Carbon Filtration

Carbon filtration, also known as activated carbon filtration, is a process used to remove impurities and contaminants from water, air, or other substances. It involves passing the substance through a filter that contains activated carbon, which is a highly porous form of carbon with a large surface area.

Activated carbon has a unique ability to adsorb (not absorb) various organic and inorganic substances. Adsorption is the process by which molecules adhere to the surface of the carbon particles. The porous structure of activated carbon provides a large surface area for molecules to attach to, effectively trapping them and removing them from the substance being filtered.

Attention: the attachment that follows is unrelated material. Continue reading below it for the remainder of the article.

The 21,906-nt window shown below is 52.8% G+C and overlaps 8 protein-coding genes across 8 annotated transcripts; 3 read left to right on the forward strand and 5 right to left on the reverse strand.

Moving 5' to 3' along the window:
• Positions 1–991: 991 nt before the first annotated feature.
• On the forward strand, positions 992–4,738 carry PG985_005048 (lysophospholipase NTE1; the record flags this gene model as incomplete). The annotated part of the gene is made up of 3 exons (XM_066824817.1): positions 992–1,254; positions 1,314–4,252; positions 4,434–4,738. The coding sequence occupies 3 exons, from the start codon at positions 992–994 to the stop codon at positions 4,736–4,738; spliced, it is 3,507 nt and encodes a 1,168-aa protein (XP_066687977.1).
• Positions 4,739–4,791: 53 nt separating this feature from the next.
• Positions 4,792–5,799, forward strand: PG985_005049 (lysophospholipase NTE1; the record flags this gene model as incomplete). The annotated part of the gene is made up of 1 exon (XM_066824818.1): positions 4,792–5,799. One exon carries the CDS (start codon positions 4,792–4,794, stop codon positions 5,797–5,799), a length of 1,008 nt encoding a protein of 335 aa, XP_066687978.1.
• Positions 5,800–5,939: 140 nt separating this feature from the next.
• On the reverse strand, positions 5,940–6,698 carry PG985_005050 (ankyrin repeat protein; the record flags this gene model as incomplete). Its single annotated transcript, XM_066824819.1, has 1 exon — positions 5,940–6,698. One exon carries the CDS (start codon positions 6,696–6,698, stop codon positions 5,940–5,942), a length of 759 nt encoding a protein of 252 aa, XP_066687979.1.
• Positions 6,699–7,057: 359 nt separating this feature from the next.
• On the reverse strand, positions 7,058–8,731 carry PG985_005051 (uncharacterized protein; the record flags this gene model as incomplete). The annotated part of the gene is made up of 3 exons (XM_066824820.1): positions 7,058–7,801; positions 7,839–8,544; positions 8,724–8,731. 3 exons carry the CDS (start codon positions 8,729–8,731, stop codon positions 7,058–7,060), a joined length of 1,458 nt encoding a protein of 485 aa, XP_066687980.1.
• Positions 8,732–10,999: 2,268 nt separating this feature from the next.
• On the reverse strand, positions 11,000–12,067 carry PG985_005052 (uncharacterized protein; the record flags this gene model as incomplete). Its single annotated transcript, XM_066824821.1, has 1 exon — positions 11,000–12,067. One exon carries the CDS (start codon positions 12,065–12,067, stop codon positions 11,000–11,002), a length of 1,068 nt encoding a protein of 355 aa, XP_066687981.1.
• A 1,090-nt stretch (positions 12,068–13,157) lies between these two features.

Carbon filtration is commonly used in water treatment systems to remove chemicals, odors, tastes, and organic compounds. It is effective in removing chlorine, volatile organic compounds (VOCs), pesticides, herbicides, and certain heavy metals. Carbon filters are also used in air purifiers to capture and neutralize odors, gases, and volatile organic compounds.

The effectiveness of carbon filtration depends on factors such as the quality of the activated carbon, contact time between the substance and the carbon filter, and the concentration of contaminants. It is important to regularly replace or regenerate the carbon filter to maintain its adsorption capacity.

  • Activated carbon media
  • Robust and air tight
  • Easy assembly
  • Electro galvanized steel or powder coated
  • High efficiency in gas removal
  • Low pressure drop, save energy
  • Standard sizes
  • Recommended pre-filtration; F7 (EN779)